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Can Lab-Grown Diamonds Still Be A Girl’s Best Friend is Jewelry Makers' New Challenge

Can Lab-Grown Diamonds Still Be A Girl’s Best Friend is Jewelry Makers' New Challenge
Diamond has always faced a conflict question - Why not grow a stone in a laboratory, free from bloody wars and ethical conflicts that taint the $79 billion diamond industry?
And it is questions like these that was the reason for the birth of companies like Ada Diamonds — a start-up make stones identical to those extracted from nature with the use of a special process using high pressure and temperature to provide lab-grown diamonds.
A seed round from eight venture capitalists including Winklevoss Capital and Autonomous was raised by the husband and wife team of Jason Payne and Lindsay Reinsmith.
Diamond jewels that don't have ties to insurgencies or politically unstable countries is produced by companies like Ada Diamonds  - which is part of a growing trend of diamond producers using environmentally sustainable, and ethical, means. With a focus on high fashion and bridal jewelry, the company makes bespoke fine jewelry using a proprietary process. While the entire process is ethically sourced, diamonds with marks for special occasions or mementos can now be customized by customers.
"Ada is focused on educating consumers on the ethics of our diamonds. Ada is also vegan, which people may not realize," Reinsmith said.
"We don't demonize mined stones for what they are. The vast majority of our customers own natural diamonds, [but] this is an amazing alternative to mined diamonds," she added. "They are meaningful and can be grown through your own donor carbon. It's an opportunity to expand jewelry market in a unique and special way."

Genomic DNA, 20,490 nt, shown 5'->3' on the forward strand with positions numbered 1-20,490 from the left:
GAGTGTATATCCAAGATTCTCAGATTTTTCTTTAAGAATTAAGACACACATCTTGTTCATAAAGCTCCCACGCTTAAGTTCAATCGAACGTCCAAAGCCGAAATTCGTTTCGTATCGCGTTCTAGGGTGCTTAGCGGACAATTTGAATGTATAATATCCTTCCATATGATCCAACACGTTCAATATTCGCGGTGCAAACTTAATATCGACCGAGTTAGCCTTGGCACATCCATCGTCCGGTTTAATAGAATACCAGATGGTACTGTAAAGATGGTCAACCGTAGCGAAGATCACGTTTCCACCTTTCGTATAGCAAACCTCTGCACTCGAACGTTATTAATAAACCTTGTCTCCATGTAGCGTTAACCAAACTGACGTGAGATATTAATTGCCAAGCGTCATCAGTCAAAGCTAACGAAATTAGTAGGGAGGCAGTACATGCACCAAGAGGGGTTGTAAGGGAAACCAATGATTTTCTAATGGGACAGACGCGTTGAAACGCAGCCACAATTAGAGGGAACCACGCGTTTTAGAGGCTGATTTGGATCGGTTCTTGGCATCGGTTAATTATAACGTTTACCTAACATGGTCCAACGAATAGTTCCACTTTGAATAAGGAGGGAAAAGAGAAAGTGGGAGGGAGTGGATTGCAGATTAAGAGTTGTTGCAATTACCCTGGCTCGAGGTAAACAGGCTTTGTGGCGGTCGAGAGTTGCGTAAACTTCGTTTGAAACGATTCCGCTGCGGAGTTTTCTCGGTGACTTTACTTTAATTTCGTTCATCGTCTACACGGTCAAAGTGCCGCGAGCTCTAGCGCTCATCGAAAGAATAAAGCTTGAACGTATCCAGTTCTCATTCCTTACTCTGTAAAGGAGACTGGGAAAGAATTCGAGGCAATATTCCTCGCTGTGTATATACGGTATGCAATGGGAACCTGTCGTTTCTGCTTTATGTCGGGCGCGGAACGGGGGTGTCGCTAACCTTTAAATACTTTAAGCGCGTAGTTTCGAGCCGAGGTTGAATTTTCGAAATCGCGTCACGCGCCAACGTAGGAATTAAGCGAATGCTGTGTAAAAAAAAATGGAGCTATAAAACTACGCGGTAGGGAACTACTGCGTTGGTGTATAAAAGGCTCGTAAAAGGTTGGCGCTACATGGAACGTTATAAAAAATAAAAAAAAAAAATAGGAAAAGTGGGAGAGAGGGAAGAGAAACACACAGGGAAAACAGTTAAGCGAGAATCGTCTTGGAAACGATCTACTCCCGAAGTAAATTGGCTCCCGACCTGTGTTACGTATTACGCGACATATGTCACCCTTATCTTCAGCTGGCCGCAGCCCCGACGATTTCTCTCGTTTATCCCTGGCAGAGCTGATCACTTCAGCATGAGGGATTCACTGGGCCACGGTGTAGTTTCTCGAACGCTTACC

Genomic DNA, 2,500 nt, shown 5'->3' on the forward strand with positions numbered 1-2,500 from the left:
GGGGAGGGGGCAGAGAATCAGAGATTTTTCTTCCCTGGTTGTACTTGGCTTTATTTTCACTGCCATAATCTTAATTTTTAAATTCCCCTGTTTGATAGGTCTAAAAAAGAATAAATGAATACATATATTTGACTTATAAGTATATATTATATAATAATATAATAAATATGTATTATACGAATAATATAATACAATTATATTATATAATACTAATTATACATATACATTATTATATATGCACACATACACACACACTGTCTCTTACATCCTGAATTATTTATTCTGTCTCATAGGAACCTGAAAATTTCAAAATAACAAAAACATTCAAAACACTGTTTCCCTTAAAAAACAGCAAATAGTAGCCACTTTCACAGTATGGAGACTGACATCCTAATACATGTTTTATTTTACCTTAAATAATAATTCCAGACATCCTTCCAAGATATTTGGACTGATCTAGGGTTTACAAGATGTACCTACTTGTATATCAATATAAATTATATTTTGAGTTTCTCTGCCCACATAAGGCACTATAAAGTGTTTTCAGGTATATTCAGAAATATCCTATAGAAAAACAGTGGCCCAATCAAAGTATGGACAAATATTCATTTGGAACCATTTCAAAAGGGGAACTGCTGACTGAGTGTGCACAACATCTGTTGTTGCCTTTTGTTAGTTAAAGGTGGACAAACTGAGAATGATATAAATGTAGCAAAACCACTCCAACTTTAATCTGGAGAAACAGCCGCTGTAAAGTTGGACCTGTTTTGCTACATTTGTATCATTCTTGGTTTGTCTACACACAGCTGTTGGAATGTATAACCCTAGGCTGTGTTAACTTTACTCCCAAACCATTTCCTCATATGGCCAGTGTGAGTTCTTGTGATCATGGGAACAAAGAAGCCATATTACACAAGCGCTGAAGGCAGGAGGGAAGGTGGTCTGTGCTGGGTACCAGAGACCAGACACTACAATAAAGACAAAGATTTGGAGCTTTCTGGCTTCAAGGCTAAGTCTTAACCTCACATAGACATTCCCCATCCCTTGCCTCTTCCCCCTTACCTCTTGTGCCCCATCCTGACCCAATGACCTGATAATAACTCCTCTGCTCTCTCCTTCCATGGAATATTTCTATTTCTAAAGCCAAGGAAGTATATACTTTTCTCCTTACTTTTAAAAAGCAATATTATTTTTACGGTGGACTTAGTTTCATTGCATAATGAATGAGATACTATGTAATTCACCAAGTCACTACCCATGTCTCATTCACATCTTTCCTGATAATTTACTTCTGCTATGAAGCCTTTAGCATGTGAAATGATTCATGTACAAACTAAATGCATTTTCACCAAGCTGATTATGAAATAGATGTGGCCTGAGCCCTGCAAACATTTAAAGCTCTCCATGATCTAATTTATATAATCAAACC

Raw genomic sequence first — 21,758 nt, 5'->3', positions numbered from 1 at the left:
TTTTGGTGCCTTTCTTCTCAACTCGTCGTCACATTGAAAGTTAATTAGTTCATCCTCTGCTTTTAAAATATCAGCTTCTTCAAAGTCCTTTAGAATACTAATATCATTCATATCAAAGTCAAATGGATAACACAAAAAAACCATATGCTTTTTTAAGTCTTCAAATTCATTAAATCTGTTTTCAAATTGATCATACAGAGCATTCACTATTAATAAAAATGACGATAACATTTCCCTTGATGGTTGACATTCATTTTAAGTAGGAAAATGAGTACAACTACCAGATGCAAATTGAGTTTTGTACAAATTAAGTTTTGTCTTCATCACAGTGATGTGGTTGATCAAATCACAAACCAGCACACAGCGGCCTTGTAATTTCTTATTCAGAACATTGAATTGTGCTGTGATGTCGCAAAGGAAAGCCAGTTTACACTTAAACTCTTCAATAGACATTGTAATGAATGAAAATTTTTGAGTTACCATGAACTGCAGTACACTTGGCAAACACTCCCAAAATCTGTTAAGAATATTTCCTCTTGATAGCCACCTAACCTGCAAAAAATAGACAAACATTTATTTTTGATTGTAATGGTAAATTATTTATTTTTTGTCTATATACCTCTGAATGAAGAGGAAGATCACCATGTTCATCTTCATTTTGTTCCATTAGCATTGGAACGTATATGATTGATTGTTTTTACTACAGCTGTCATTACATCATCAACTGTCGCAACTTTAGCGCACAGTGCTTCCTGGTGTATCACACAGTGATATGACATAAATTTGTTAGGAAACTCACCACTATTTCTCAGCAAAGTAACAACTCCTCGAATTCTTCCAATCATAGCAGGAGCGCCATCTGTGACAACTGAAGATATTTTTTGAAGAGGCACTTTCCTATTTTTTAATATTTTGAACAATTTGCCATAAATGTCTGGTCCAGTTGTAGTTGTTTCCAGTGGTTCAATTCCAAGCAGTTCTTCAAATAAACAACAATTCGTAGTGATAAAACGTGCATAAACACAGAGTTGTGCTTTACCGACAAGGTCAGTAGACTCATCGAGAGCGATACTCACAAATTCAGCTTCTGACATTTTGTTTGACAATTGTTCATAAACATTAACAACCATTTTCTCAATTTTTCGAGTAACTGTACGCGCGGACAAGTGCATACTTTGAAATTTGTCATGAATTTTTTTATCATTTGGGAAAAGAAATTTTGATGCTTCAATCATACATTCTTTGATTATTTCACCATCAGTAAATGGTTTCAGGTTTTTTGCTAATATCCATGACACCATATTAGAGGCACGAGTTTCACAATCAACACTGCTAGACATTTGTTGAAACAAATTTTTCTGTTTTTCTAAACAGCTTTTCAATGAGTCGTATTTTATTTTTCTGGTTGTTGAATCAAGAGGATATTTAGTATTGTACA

"Companies involved in the global diamond trade … have a responsibility to [address] human rights and other harms."-Alice Harle, Global Witness
Ian Smillie, the Chair of the Diamond Development Initiative said that places where there are no human rights concerns like Canada and Botswana are the places from where the majority of the world's diamonds are mined. However, artisanal mining, a practice that poses a number of environmental, health and human rights issues and a practice that occurs in 18 countries across Africa and South America is the source of the remaining 20 percent pf the diamonds.
A source of global concern and a cause célèbre was stemming the flow of conflict diamond from parts of Africa more than a decade ago. The share of blood diamonds in the global supply has been cut dramatically, to less than 1 percent, recent United Nations data show.

Still, demands of discerning consumers who demand jewels untainted by armed conflict have to be accommodated by retailers. A unique business proposition to meet the market's demand for conflict-free diamonds is being used by smaller jewelers like Ada and Brilliant Earth.
Environmentally friendly and ethically sourced jewelry free from human rights abuses or civil wars is created and sold by Brilliant Earth - founded in 2005 by Beth Gerstein, an electrical engineer with a Stanford MBA. The company ensures that the latter are mined from "pure ethical sources" as it uses both lab-grown and natural diamonds.
"The reason that there's a lot of popularity about lab-grown diamonds is that they are responsible, affordable and really speak to the millennial audience," said Gerstein adding that there exists a bright future for lab-grown diamonds.
 "When I was getting engaged, it was really important that I buy a diamond that was consistent with my values, and it was very difficult to trace the origin of a diamond," she said. "If you think about a diamond, it's such an emotionally resonant item. So it was really inconsistent that there wasn't anything that was available [with a] history that was as pure and as beautiful as the emotions," she said.

Christopher J. Mitchell

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